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TBA Online: News & Features: January 2018

Exit Interview: Rachel L. Fink Is Off to Chicago

Wednesday, January 17, 2018   (0 Comments)
Posted by: Rotimi Agabiaka
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by Sam Hurwitt

After two years as managing director of Theatre Bay Area, Rachel L. Fink heads off to Chicago in February to become the new executive director of Lookingglass Theatre Company. Fink got her M.F.A. in theatre management from the Yale School of Drama and served as managing director of the Yale Cabaret. In her 16 years at Berkeley Repertory Theatre, she built the Berkeley Rep School of Theatre from the ground up.  

Outgoing TBA managing director, Rachel Fink.

What are you looking forward to about this new job?

In many ways I feel like it’s the culmination of the work I’ve been doing since grad school. There’s a really lovely progression from running the Yale Cabaret with a group of artists (which is like running a theatre with really big training wheels) to working at the Rep and building up the school and figuring out what it’s like to build something, but still with some training wheels within the organization. And then coming here to TBA, certainly losing the training wheels, and moving a bit out of programming and connecting back with my original training in oversight and management. And then to work with a company that’s ensemble-based, that is deeply aspirational, has so much goodwill, and is excited about growth and what’s around the corner as well as sustaining a legacy at the same time, is really exciting. There are a lot of building blocks there, and they’re game. I’m certainly not going into something that is broken or needs fixing. It’s about joining everyone in the sandbox and seeing what we can build together.

What have been some of the highlights of your two years at TBA?

Some are those internal things that people on the outside don’t see and probably shouldn’t see. There’s been a lot of internal strategic work and sustainability work that has happened in the last two years. Certainly ending the year with a surplus after three years of a deficit was a result of a lot of hard work of the team that I was working to lead.

Another piece is beginning to launch the Cultural Leadership program. It’s an umbrella for resources and opportunities and trainings in areas of administration and management that people will need in producing work. You don’t need to go to grad school in order to gain these skills, but training is helpful, and professional development is helpful, and creating a culture where we’re embracing ongoing training and development is important.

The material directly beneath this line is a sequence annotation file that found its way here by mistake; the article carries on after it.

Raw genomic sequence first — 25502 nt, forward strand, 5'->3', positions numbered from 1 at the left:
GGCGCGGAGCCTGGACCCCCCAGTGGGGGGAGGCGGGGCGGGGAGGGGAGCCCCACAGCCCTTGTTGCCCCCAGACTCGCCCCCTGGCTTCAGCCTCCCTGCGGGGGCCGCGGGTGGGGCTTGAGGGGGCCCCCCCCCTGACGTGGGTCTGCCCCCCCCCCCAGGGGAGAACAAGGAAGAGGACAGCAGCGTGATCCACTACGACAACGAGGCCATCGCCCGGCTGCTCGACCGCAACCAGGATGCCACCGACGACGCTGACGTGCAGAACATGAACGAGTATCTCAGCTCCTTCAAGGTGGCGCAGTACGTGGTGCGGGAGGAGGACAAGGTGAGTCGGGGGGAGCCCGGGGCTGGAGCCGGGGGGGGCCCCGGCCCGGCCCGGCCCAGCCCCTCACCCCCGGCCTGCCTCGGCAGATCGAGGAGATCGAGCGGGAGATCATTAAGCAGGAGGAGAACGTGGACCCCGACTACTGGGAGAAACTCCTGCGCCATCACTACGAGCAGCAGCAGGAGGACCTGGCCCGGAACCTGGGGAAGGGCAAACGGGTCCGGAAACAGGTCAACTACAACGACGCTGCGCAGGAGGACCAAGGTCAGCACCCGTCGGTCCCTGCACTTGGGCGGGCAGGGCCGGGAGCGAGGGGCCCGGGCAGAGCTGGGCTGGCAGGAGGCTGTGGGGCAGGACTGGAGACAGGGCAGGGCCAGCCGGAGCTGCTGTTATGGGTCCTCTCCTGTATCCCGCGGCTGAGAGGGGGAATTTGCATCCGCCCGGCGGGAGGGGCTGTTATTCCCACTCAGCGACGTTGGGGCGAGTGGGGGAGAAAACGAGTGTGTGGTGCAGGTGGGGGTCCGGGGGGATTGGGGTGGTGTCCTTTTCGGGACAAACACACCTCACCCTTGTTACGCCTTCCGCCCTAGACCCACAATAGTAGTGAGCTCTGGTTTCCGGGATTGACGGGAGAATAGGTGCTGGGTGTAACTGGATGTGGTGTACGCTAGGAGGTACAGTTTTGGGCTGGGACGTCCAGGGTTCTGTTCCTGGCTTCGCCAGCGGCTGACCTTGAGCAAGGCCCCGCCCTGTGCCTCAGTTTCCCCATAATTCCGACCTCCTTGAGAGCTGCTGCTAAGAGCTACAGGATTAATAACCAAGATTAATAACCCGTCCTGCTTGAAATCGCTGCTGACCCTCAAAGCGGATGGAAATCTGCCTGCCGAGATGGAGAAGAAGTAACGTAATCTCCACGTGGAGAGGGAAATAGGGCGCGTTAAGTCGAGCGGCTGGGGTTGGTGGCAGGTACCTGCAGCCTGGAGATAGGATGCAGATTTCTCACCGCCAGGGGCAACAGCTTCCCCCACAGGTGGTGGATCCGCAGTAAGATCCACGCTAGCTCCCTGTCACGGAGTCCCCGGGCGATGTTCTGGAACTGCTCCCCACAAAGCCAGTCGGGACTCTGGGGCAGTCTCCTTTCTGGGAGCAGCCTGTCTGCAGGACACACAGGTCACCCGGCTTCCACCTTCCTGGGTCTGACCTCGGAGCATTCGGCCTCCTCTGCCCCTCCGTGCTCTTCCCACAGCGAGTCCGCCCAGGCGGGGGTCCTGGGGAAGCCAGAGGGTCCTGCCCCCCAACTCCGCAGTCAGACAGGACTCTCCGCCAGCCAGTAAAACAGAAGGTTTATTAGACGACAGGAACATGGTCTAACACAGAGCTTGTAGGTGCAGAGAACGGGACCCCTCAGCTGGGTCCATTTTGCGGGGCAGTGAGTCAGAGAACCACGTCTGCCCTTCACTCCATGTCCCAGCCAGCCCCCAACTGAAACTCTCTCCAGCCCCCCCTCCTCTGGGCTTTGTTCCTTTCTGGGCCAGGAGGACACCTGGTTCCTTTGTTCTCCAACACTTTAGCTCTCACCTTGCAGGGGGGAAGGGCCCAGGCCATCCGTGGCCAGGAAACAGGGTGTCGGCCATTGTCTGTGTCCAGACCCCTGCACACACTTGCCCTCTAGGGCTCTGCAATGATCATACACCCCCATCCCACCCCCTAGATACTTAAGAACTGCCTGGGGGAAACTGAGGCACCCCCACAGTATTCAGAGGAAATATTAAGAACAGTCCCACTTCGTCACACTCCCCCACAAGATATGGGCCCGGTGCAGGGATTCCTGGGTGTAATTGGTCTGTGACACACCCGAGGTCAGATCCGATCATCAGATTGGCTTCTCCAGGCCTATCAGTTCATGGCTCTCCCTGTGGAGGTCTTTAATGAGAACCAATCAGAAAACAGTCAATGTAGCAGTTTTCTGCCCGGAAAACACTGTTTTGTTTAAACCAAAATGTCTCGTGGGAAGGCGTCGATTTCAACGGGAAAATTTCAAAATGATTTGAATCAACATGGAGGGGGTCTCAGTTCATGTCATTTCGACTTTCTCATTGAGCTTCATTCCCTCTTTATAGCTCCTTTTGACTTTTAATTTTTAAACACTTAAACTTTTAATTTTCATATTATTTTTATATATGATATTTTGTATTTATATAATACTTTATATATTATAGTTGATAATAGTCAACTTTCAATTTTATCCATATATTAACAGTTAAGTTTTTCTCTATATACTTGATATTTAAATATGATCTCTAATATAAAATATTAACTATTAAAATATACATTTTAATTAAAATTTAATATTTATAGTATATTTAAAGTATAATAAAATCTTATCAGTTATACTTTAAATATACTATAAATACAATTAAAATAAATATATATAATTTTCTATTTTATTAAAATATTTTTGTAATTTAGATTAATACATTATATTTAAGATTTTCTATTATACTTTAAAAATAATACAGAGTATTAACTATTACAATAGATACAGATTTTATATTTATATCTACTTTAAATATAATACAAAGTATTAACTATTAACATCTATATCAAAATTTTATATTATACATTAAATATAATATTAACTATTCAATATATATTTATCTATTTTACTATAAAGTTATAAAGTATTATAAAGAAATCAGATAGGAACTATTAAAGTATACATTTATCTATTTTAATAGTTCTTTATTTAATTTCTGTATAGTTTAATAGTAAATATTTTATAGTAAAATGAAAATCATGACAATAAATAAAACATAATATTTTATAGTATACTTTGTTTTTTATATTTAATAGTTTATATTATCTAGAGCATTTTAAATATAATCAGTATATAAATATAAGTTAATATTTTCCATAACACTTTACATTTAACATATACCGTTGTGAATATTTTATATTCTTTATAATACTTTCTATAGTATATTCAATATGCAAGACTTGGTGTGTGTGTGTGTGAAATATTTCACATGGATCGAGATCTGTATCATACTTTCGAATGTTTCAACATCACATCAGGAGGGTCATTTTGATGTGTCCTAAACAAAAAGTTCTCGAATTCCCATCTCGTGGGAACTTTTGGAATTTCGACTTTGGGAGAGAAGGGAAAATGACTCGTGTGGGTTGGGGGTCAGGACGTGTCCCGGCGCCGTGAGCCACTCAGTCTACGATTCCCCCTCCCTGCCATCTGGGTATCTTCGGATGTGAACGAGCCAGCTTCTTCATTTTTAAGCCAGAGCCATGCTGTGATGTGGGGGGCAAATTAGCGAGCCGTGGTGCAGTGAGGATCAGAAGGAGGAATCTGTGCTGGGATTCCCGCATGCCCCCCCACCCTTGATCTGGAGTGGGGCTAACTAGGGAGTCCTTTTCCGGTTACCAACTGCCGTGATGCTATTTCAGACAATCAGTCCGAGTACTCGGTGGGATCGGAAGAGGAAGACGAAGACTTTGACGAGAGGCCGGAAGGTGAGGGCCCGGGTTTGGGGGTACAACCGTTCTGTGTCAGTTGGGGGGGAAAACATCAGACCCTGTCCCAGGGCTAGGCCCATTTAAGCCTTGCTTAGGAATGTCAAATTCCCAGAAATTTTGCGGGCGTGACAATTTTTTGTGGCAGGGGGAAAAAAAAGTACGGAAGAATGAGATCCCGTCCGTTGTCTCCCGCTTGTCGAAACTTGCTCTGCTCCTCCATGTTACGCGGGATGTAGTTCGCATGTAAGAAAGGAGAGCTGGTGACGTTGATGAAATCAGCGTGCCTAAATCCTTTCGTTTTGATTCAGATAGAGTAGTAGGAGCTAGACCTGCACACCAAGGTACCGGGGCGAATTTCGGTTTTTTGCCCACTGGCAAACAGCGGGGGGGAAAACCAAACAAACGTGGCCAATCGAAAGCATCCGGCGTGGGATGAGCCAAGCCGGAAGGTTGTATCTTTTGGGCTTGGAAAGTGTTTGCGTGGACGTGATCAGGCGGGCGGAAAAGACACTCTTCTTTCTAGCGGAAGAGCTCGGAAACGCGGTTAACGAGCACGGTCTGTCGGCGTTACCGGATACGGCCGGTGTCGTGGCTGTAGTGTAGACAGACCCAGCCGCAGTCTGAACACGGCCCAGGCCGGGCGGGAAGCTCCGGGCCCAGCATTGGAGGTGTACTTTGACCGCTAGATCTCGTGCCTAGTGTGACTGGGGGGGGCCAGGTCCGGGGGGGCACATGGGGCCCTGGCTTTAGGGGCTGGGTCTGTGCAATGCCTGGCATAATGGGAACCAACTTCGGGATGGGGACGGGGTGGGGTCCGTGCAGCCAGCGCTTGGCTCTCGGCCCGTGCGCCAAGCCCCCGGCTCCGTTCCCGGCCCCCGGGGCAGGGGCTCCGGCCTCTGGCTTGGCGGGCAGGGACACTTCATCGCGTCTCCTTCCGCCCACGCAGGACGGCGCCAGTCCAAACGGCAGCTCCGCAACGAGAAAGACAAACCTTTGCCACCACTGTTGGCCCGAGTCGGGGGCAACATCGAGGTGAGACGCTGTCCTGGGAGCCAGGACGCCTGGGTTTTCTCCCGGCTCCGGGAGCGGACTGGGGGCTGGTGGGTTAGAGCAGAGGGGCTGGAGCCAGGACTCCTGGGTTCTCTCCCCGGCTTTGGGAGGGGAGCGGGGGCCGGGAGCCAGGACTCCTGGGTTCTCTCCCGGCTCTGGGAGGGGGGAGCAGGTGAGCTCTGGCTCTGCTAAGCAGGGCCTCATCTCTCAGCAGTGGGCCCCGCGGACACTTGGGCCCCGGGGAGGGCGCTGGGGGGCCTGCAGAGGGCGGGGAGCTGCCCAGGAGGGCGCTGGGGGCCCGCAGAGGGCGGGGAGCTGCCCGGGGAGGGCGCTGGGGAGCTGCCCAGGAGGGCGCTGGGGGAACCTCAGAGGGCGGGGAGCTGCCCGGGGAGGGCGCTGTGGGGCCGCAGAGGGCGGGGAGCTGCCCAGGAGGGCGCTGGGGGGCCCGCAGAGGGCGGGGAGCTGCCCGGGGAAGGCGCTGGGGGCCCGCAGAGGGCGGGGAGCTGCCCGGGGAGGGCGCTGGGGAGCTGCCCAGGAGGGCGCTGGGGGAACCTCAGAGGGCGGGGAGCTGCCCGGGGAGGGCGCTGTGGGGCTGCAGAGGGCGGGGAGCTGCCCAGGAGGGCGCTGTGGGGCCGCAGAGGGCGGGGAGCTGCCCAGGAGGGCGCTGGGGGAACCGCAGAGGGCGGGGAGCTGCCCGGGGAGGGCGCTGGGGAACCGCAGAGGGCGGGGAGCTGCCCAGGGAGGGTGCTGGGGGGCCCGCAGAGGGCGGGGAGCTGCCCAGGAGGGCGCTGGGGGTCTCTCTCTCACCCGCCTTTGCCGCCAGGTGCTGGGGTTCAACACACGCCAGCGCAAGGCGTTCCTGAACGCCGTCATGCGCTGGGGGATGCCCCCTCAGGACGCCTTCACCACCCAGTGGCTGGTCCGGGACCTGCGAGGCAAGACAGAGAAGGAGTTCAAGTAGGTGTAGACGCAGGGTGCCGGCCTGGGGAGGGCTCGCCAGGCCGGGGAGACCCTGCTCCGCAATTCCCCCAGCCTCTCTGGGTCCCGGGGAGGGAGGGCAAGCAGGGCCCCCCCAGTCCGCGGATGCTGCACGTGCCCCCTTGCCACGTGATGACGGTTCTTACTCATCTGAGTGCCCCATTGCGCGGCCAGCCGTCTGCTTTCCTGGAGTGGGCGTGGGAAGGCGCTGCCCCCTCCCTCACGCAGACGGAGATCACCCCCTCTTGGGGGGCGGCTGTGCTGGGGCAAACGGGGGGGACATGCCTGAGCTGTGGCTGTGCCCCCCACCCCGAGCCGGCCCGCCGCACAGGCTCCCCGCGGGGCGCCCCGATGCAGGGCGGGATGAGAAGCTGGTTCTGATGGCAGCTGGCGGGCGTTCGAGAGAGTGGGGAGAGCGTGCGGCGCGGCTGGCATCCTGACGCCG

What lessons have you learned in this job?

Building something from the bottom up over 16 years and walking away from that and into someone else’s world was a really deep learning experience. There had been a gap of about six months since the last managing director left, so there were band-aids holding things together, and there was a lot of stuff to address when I came on board at TBA. To learn how to jump in and prioritize, and make mistakes, and deal with those mistakes, and have small victories, and bring everyone on board, and chart the course forward were the best lessons. They’ll certainly be something that I carry with me when I walk into Lookingglass, which is of a much larger size and much higher expectations of the new ED coming in.

Moving to Chicago must be a big shift.

It was so funny, in my interviews they kept saying, “You’re a California person. How are you going to handle this?” I actually had a bit of an identity crisis, because I grew up in Ohio; I understand blizzards. I was thinking, “How are you calling me a California person? I’m from Cleveland!” Well, at this point I’ve lived in California almost as long as I lived in Cleveland. It’s been a long time since I actually had to drive in the snow. And there are no professional clothes in my closet that would be appropriate for 20 degrees and below. Just having that awareness is interesting to me as I go to Chicago and see what are the things from the Bay Area that I’m carrying with me in terms of assumptions and practices and culture. What do I want to keep, and what doesn’t make sense there?

What are your thoughts on leaving the Bay Area?

I’ll miss the community. I’ve seen it change a lot since I moved here in 2000, a lot of that having to do with resources and the cost of living and the impact on artists and those working in the arts. And the role of the service organization is paramount to addressing those things and looking at what can be done on a collective level to support our organizations. While I’m moving to a producing organization, I hope that I’ll still be involved with those broader conversations, because I do think that as a field that’s really, really important.

Sam Hurwitt is a freelance Bay Area arts journalist and playwright. You can follow him at twitter.com/shurwitt